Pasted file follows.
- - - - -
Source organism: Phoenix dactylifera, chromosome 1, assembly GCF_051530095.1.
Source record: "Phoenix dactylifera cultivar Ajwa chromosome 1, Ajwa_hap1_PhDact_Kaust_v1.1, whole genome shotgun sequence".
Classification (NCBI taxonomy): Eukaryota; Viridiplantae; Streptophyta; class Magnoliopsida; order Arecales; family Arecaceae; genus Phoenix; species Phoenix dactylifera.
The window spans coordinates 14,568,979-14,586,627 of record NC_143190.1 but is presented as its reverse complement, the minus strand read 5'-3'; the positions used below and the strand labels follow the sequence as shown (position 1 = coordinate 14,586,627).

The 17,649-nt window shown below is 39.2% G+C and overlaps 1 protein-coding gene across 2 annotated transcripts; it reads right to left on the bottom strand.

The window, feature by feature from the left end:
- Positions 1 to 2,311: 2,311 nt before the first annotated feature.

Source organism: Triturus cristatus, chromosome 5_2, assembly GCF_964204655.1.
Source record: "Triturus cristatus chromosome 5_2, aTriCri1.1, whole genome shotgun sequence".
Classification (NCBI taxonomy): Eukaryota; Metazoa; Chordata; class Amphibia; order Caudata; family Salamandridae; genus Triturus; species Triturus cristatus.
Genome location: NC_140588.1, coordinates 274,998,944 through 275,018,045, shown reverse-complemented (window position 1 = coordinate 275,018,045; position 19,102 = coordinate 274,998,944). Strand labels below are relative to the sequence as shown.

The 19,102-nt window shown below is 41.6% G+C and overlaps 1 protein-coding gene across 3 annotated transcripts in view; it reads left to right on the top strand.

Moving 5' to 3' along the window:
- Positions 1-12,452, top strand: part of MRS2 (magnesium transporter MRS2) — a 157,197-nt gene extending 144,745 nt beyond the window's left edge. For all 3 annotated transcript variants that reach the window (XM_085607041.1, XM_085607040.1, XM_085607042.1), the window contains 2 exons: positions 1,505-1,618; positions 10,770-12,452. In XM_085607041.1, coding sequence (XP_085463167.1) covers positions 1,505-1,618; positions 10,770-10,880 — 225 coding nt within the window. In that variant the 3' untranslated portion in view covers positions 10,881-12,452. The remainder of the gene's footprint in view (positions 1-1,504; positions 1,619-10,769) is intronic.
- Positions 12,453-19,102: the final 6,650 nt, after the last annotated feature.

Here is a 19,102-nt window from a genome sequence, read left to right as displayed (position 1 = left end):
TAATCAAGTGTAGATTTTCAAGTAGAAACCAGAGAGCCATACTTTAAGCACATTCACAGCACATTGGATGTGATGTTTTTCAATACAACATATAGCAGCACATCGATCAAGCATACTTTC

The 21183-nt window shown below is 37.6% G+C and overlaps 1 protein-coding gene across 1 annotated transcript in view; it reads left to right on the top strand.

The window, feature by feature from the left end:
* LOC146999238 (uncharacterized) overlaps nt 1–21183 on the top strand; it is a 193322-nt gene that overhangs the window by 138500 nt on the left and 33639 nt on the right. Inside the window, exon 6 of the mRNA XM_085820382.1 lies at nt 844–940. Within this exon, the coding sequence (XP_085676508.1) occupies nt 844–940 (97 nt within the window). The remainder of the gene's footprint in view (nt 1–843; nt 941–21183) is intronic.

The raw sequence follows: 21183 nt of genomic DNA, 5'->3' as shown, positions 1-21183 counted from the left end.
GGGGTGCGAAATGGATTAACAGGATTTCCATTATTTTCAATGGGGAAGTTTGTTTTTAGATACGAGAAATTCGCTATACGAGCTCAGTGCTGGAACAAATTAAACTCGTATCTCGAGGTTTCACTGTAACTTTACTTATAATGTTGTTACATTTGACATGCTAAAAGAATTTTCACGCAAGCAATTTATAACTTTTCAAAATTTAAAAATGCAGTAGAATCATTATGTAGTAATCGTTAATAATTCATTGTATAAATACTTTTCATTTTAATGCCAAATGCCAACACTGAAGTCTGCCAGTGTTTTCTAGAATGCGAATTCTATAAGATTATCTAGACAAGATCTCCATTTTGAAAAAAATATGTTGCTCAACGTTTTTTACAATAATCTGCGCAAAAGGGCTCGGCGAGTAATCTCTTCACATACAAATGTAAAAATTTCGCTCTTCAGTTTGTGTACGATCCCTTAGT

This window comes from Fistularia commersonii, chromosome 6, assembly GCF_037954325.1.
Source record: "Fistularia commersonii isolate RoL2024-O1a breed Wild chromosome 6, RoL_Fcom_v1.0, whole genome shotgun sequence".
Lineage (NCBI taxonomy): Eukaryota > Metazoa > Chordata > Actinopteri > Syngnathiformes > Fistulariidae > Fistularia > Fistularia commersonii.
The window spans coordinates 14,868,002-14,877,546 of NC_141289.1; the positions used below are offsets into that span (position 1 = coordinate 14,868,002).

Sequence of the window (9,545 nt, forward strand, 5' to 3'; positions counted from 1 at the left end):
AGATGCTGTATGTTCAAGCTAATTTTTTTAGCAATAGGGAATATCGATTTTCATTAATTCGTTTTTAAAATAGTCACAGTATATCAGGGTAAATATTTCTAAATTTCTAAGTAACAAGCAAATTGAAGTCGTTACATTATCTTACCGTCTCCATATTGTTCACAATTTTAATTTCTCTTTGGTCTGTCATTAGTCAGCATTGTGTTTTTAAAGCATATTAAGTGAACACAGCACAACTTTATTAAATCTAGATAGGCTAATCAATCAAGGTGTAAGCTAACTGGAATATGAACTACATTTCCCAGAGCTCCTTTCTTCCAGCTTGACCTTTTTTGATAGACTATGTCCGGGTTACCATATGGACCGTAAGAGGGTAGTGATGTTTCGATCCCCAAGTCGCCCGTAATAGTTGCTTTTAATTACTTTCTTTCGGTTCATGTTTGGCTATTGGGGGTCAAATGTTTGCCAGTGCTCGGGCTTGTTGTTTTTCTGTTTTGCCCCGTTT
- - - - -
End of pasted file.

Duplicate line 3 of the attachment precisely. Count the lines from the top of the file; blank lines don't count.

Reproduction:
Classification (NCBI taxonomy): Eukaryota; Viridiplantae; Streptophyta; class Magnoliopsida; order Arecales; family Arecaceae; genus Phoenix; species Phoenix dactylifera.